Send to

Choose Destination
J Neuroinflammation. 2013 Dec 17;10:155. doi: 10.1186/1742-2094-10-155.

Cellular and temporal expression of NADPH oxidase (NOX) isotypes after brain injury.

Author information

Department of Anatomy, Physiology and Genetics, Uniformed Services University, 4301 Jones Bridge Road, Bethesda, MD 20814, USA.



Brain injury results in an increase in the activity of the reactive oxygen species generating NADPH oxidase (NOX) enzymes. Preliminary studies have shown that NOX2, NOX3, and NOX4 are the most prominently expressed NOX isotypes in the brain. However, the cellular and temporal expression profile of these isotypes in the injured and non-injured brain is currently unclear.


Double immunofluorescence for NOX isotypes and brain cell types was performed at acute (24 hours), sub-acute (7 days), and chronic (28 days) time points after controlled cortical impact-induced brain injury or sham-injury in rats.


NOX2, NOX3, and NOX4 isotypes were found to be expressed in neurons, astrocytes, and microglia, and this expression was dependent on both cellular source and post-injury time. NOX4 was found in all cell types assessed, while NOX3 was positively identified in neurons only, and NOX2 was identified in microglia and neurons. NOX2 was the most responsive to injury, increasing primarily in microglia in response to injury. Quantitation of this isotype showed a significant increase in NOX2 expression at 24 hours, with reduced expression at 7 days and 28 days post-injury, although expression remained above sham levels at later time points. Cellular confirmation using purified primary or cell line culture demonstrated similar patterns in microglia, astrocytes, and neurons. Further, inhibition of NOX, and more specifically NOX2, reduced pro-inflammatory activity in microglia, demonstrating that NOX is not only up-regulated after stimulation, but may also play a significant role in post-injury neuroinflammation.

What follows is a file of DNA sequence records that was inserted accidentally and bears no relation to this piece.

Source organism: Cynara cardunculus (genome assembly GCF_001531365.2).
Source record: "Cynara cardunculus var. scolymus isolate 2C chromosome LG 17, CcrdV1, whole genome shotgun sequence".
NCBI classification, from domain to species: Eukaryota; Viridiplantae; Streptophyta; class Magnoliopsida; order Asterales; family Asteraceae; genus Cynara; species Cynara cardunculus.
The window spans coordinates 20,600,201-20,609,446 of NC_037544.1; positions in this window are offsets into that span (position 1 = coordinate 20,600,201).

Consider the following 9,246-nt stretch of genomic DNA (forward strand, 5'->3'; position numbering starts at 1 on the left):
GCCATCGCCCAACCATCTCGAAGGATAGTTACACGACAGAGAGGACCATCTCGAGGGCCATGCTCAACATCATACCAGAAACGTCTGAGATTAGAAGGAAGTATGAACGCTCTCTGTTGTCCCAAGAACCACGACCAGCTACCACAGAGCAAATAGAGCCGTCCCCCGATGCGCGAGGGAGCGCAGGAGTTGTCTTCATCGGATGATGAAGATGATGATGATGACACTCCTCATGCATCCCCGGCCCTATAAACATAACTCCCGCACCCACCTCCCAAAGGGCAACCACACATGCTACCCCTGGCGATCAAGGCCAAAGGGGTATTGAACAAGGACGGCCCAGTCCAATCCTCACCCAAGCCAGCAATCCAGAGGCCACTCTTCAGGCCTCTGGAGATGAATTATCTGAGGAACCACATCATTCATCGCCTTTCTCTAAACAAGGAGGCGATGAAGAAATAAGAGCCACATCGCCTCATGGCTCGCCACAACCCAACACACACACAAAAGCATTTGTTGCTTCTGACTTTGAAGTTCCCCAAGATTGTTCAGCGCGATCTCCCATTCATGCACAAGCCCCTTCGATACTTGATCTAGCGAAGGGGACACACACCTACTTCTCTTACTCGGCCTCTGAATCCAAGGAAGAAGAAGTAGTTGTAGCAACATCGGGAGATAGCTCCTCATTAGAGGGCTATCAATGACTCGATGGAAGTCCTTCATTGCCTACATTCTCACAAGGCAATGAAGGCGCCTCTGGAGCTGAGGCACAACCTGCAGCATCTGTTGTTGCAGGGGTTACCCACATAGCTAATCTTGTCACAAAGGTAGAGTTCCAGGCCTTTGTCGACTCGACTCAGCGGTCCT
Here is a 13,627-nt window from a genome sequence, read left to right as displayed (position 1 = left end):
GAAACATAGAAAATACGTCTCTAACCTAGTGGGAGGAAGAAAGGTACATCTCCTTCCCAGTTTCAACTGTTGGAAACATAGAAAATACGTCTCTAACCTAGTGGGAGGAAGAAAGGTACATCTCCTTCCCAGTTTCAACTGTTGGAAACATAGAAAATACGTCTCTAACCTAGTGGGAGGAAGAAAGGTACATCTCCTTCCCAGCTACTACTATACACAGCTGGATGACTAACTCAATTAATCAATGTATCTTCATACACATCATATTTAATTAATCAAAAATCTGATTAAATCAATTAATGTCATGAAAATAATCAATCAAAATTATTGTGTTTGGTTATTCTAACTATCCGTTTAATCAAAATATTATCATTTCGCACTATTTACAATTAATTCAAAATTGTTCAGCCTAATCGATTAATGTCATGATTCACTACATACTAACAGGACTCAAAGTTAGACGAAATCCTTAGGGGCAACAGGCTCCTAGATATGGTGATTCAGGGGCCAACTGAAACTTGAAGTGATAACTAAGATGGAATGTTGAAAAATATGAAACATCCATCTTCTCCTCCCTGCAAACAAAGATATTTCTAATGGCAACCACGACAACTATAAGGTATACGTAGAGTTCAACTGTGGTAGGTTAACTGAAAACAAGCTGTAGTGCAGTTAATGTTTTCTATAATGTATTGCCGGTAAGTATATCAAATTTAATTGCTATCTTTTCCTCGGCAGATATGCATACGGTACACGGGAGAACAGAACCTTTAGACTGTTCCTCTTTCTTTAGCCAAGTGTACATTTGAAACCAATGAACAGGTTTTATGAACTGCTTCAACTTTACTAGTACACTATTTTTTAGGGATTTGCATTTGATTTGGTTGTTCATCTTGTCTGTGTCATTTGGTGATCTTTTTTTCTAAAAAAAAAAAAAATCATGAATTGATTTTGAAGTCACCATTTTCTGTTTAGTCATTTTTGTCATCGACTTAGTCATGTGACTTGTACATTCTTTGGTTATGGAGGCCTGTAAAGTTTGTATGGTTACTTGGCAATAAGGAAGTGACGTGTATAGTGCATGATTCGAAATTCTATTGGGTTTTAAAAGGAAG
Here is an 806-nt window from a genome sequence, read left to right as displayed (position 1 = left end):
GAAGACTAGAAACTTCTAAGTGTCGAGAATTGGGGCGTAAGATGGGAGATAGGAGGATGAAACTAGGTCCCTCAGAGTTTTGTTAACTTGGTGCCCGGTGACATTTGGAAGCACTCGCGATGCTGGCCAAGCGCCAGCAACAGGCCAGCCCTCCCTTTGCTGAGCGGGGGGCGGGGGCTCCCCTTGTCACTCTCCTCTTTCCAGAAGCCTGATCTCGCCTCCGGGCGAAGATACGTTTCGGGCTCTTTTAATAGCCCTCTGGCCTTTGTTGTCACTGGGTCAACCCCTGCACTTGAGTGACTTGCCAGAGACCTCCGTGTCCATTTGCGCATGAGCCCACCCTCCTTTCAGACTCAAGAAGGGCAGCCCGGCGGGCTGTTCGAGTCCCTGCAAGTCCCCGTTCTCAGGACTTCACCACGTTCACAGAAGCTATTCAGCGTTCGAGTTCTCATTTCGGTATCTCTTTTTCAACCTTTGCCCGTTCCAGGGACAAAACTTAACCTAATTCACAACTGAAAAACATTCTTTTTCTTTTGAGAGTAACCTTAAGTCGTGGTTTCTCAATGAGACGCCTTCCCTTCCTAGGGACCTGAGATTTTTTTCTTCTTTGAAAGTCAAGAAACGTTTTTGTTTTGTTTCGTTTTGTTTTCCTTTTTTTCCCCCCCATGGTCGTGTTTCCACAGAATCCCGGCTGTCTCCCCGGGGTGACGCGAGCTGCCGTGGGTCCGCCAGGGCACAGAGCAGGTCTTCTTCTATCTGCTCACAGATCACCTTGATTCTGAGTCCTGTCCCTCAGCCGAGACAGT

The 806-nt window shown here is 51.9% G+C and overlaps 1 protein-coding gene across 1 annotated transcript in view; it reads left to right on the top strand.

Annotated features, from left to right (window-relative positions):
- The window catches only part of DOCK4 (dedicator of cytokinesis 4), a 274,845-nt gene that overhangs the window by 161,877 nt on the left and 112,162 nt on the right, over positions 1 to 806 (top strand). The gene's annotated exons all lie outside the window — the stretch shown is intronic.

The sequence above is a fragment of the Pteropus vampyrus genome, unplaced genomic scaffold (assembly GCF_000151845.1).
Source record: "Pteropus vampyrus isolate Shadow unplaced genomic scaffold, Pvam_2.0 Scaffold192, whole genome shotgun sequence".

This study illustrates the expression profiles of NOX isotypes in the brain after injury, and demonstrates that NOX2, and to a lesser extent, NOX4, may be responsible for the majority of oxidative stress observed acutely after traumatic brain injury. These data may provide insight into the design of future therapeutic approaches.

[Indexed for MEDLINE]
Free PMC Article

Supplemental Content

Full text links

Icon for BioMed Central Icon for PubMed Central
Loading ...
Support Center